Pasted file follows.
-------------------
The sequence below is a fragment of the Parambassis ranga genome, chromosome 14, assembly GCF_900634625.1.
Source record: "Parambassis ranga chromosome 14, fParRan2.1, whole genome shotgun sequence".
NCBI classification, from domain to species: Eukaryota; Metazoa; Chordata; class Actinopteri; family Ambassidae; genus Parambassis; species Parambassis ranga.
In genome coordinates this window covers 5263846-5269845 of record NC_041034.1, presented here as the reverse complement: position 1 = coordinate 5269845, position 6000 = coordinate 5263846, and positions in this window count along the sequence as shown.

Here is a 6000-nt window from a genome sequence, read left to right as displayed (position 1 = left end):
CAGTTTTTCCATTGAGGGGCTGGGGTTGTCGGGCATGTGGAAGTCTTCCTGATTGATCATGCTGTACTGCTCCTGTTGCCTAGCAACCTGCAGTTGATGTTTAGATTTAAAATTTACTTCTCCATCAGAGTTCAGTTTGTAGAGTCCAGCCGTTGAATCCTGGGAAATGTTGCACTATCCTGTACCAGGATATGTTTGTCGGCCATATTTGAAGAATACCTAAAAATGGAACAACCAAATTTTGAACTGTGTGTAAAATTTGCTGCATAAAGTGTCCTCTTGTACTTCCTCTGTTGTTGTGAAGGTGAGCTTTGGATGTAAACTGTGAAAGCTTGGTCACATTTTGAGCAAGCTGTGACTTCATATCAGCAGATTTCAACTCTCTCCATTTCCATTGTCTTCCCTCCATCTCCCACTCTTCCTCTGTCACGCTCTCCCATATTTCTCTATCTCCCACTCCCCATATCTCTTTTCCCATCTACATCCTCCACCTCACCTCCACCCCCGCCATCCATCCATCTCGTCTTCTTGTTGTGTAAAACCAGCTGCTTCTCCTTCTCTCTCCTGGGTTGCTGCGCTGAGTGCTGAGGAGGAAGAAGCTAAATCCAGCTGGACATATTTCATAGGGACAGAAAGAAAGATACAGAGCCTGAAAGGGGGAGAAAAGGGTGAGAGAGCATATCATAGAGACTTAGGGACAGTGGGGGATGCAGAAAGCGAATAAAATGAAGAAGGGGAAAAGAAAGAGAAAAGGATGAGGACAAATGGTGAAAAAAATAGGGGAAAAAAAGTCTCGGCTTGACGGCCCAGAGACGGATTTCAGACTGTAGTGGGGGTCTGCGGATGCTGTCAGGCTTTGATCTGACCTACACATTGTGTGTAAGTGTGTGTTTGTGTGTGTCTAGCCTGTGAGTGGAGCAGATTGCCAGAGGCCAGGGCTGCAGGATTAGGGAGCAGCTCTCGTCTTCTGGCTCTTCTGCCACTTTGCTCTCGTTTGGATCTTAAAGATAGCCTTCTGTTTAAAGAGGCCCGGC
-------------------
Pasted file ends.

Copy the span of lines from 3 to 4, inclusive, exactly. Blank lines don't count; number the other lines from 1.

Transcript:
NCBI classification, from domain to species: Eukaryota; Metazoa; Chordata; class Actinopteri; family Ambassidae; genus Parambassis; species Parambassis ranga.
In genome coordinates this window covers 5263846-5269845 of record NC_041034.1, presented here as the reverse complement: position 1 = coordinate 5269845, position 6000 = coordinate 5263846, and positions in this window count along the sequence as shown.